Beginning in 2016, the Community Action Partnership transferred the Idyllwild Warming Center from the American Legion Post 800 where it had been for six years to Town Hall.
Photo courtesy Jose Arballo Jr.

In January 2016, the Idyllwild Warming Center was moved by the Community Action Partnership from the American Legion Post 800 where it had been for six years to Town Hall. 

Town Hall is not open at night, as the American Legion was when it hosted the warming center. Also, Town Hall hosts a variety of town events and acts currently as a headquarters for parcel tax-funded community recreation. Children are often on the premises during the day. 

Recreation Director Bob Lewis acknowledged the challenge of mixing populations (recreation users, including children, and those needing a warming center) could be met by shifting people from upstairs to downstairs if needed, but pointed out that Town Hall’s future as a venue for community recreation or as a warming center is unclear for 2017.

In 2010, after a significant winter-storm power outage, the American Legion Post 800 signed a memorandum of partnership with CAP of Riverside County to host an Idyllwild Warming Center. The warming center was the idea of community residents and not, originally, of CAP. At the same time, a Memorandum of Understanding between the Legion and Mountain Disaster Preparedness was created to use MDP’s communication network to inform residents when the center would be open.

In December 2011, a committee composed of Legion and MDP members drafted an activation protocol, with support from the Idyllwild Fire Department’s then-Chief Norm Walker that specified when and under what conditions the warming center would be opened. 

CAP agreed to supply blankets and hot chocolate. The Legion agreed to staff the center during periods of activation, including at night when it is most necessary on the Hill. 

Post Commander Danny Richardson, who was involved in the original negotiations with CAP, said the center was not intended to be an overnight residence for homeless, but would be used as a warming center when opened under the agreed activation protocols. 

In January 2016, CAP and the county’s Health Department moved the warming center to Town Hall, which is not open at night. “We were never officially notified the center would be moved,” said Richardson. “Somebody just decided it should be moved and it was moved. We were ready to continue. I tried to explain that having it at Town Hall made no sense since it isn’t open at night, and we could be and we had volunteers in place to staff the warming center.”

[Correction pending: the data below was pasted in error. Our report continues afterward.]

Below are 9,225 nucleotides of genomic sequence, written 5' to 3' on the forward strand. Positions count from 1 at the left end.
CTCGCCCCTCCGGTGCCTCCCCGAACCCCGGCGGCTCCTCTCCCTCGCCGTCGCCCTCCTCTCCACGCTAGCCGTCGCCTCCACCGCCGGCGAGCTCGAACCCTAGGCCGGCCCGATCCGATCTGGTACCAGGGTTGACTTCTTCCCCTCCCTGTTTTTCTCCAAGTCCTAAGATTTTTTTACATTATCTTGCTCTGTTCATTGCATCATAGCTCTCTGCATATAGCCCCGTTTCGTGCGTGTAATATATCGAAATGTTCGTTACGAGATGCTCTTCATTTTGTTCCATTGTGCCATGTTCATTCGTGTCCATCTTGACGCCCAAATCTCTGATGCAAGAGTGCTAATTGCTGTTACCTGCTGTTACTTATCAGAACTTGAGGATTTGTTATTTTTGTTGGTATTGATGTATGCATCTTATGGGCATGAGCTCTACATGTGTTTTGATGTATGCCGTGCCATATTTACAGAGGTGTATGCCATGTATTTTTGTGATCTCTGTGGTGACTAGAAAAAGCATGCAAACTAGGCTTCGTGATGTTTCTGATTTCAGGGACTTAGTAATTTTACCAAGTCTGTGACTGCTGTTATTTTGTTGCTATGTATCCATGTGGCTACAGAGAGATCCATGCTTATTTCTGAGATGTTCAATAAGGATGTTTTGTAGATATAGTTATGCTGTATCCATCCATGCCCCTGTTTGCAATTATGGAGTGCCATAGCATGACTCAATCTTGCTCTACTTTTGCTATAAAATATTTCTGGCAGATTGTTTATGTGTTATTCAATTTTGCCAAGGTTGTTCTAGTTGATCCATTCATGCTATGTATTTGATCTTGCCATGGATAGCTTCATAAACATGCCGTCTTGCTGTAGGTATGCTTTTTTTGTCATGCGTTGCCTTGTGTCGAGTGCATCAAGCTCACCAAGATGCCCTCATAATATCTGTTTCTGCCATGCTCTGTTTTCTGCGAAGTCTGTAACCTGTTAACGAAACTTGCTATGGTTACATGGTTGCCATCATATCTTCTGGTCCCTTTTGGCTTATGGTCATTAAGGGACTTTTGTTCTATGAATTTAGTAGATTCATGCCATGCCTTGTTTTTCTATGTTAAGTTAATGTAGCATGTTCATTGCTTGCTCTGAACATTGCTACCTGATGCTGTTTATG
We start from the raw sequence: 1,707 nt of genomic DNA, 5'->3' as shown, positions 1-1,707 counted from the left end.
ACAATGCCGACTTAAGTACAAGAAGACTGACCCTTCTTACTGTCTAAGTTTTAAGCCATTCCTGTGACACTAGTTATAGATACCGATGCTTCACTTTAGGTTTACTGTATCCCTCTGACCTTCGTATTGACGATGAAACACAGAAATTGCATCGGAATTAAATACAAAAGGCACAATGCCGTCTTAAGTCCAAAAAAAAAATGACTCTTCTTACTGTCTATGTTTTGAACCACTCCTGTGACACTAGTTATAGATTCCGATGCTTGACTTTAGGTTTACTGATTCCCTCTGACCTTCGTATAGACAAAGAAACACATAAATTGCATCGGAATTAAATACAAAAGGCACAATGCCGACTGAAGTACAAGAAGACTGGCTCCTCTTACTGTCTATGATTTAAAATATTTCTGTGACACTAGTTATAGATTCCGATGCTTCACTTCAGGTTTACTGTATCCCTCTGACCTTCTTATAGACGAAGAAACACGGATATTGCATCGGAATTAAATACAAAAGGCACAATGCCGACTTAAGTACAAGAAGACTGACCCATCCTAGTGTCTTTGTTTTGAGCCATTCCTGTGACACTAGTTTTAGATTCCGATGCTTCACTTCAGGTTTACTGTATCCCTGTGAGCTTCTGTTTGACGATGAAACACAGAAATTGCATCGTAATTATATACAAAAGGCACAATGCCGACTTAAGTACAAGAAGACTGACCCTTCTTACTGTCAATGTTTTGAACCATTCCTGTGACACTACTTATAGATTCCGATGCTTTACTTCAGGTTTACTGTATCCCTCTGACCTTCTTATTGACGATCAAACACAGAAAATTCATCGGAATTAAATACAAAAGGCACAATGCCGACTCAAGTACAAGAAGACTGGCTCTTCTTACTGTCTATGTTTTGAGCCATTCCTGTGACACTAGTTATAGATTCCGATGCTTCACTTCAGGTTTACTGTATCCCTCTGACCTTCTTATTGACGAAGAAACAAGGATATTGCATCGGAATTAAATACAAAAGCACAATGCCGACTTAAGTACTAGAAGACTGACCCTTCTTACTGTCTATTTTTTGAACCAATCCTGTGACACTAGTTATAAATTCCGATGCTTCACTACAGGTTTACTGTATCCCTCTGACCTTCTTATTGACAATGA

Jose Arballo Jr., Riverside Public Health public information officer, speaking for CAP, said, “The reason the center was moved was because we could not work out an agreement with the American Legion.” 

“That is not true,” said Richardson. “We were prepared to continue.” 

Nancy Layton, who with Richardson was involved in the 2010 and 2011 negotiations to establish the warming center at the Legion and create activation protocols, said, “It was a fait accompli. They just moved it. When it was pulled, we were in the process of creating a warming center manual and had a committee of people in place to run it. The nuts and bolts were in place.” 

Layton commented that CAP is off the Hill, not in touch with Idyllwild winter temperatures and, therefore, not in the best position to understand Hill needs or activate an Idyllwild Warming Center based on CAP off-Hill standards and protocols. “We [Hill residents] were the ones, along with the [Idyllwild] Fire Department, who were capable of making those [activation] decisions and we had protocols in place for doing so.” 

Layton and husband Rick Foster are moving off the Hill for health reasons but Richardson and the Legion remain committed to assisting Idyllwild residents and providing a viable warming center that meets Idyllwild winter conditions.

Richardson, who has been post commander for the past three years, said the Legion believes hosting a warming center that can be open in the evenings would best serve the community, even if it is on an “unofficial” basis. “We still have emergency firewood we stocked in to give to people who came to the center — not a cord or anything, but enough to help them for a few days. And we’ve bought stuff for stew and other food to make available to those coming to the warming center.” 

Richardson said those who use the center are expected to respect post property. “We did have one incident with a homeless man who came to use the warming center but became unruly and started throwing things around,” said Richardson. “He was asked to leave, but that is the only incident like that we had.”

So “official” or not, Richardson said the Legion will provide a viable warming center that could be open when most needed.

Meanwhile, according to Arballo, the agreement CAP has with Town Hall is likely to expire at the end of December and that, as of this writing, there is no “official” CAP warming center alternative for 2017. 

Arballo said Town Hall was used from mid-January to March and logged in 20 warming-center visitors during that period. Arballo also noted that there were “no reported incidents last season of those using the facility as a warming center and other users of the facility.” 

CAP representative Olga Sanchez, who was directly involved in the decision to move the warming center in 2016, has not responded to requests for information.